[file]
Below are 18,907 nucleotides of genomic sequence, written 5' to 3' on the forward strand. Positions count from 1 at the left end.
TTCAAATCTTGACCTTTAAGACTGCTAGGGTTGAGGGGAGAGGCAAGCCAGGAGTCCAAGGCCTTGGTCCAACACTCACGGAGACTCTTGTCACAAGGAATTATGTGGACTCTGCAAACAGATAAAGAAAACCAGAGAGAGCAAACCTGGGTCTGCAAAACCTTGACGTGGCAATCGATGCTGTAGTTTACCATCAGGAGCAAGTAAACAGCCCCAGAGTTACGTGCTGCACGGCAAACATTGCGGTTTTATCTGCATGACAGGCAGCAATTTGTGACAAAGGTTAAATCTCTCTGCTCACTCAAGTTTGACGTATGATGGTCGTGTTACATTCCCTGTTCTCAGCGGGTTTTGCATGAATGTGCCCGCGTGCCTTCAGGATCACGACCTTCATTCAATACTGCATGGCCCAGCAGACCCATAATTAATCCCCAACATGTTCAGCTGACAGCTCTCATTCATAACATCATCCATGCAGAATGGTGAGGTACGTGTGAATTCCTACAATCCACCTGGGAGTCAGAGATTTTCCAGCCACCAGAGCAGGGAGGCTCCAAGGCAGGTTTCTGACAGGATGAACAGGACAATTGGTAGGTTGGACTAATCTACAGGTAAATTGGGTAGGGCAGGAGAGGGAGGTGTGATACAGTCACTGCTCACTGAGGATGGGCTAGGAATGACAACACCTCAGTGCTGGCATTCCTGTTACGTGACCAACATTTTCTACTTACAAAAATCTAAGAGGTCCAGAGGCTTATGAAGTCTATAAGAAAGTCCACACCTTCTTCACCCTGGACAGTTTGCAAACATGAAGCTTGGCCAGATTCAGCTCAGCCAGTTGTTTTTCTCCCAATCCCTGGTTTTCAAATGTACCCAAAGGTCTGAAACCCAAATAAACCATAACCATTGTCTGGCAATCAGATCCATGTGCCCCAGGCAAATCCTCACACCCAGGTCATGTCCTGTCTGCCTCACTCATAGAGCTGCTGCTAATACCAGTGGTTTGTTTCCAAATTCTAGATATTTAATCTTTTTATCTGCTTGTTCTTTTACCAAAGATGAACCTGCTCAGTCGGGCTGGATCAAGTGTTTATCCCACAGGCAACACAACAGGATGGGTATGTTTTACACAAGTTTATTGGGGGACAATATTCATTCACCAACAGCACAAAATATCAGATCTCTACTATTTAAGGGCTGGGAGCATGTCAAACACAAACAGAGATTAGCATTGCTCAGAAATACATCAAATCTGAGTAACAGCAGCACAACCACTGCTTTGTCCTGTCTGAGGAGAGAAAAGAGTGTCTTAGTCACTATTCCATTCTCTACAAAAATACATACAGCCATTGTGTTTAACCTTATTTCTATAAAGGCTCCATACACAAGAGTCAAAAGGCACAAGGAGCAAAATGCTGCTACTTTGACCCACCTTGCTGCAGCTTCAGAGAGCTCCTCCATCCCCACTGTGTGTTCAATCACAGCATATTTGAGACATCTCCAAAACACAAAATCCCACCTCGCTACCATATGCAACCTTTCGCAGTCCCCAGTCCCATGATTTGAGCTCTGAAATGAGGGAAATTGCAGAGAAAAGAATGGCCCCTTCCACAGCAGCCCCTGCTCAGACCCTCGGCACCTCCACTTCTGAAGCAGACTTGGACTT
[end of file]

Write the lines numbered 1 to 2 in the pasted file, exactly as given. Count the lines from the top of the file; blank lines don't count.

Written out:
Below are 18,907 nucleotides of genomic sequence, written 5' to 3' on the forward strand. Positions count from 1 at the left end.
TTCAAATCTTGACCTTTAAGACTGCTAGGGTTGAGGGGAGAGGCAAGCCAGGAGTCCAAGGCCTTGGTCCAACACTCACGGAGACTCTTGTCACAAGGAATTATGTGGACTCTGCAAACAGATAAAGAAAACCAGAGAGAGCAAACCTGGGTCTGCAAAACCTTGACGTGGCAATCGATGCTGTAGTTTACCATCAGGAGCAAGTAAACAGCCCCAGAGTTACGTGCTGCACGGCAAACATTGCGGTTTTATCTGCATGACAGGCAGCAATTTGTGACAAAGGTTAAATCTCTCTGCTCACTCAAGTTTGACGTATGATGGTCGTGTTACATTCCCTGTTCTCAGCGGGTTTTGCATGAATGTGCCCGCGTGCCTTCAGGATCACGACCTTCATTCAATACTGCATGGCCCAGCAGACCCATAATTAATCCCCAACATGTTCAGCTGACAGCTCTCATTCATAACATCATCCATGCAGAATGGTGAGGTACGTGTGAATTCCTACAATCCACCTGGGAGTCAGAGATTTTCCAGCCACCAGAGCAGGGAGGCTCCAAGGCAGGTTTCTGACAGGATGAACAGGACAATTGGTAGGTTGGACTAATCTACAGGTAAATTGGGTAGGGCAGGAGAGGGAGGTGTGATACAGTCACTGCTCACTGAGGATGGGCTAGGAATGACAACACCTCAGTGCTGGCATTCCTGTTACGTGACCAACATTTTCTACTTACAAAAATCTAAGAGGTCCAGAGGCTTATGAAGTCTATAAGAAAGTCCACACCTTCTTCACCCTGGACAGTTTGCAAACATGAAGCTTGGCCAGATTCAGCTCAGCCAGTTGTTTTTCTCCCAATCCCTGGTTTTCAAATGTACCCAAAGGTCTGAAACCCAAATAAACCATAACCATTGTCTGGCAATCAGATCCATGTGCCCCAGGCAAATCCTCACACCCAGGTCATGTCCTGTCTGCCTCACTCATAGAGCTGCTGCTAATACCAGTGGTTTGTTTCCAAATTCTAGATATTTAATCTTTTTATCTGCTTGTTCTTTTACCAAAGATGAACCTGCTCAGTCGGGCTGGATCAAGTGTTTATCCCACAGGCAACACAACAGGATGGGTATGTTTTACACAAGTTTATTGGGGGACAATATTCATTCACCAACAGCACAAAATATCAGATCTCTACTATTTAAGGGCTGGGAGCATGTCAAACACAAACAGAGATTAGCATTGCTCAGAAATACATCAAATCTGAGTAACAGCAGCACAACCACTGCTTTGTCCTGTCTGAGGAGAGAAAAGAGTGTCTTAGTCACTATTCCATTCTCTACAAAAATACATACAGCCATTGTGTTTAACCTTATTTCTATAAAGGCTCCATACACAAGAGTCAAAAGGCACAAGGAGCAAAATGCTGCTACTTTGACCCACCTTGCTGCAGCTTCAGAGAGCTCCTCCATCCCCACTGTGTGTTCAATCACAGCATATTTGAGACATCTCCAAAACACAAAATCCCACCTCGCTACCATATGCAACCTTTCGCAGTCCCCAGTCCCATGATTTGAGCTCTGAAATGAGGGAAATTGCAGAGAAAAGAATGGCCCCTTCCACAGCAGCCCCTGCTCAGACCCTCGGCACCTCCACTTCTGAAGCAGACTTGGACTT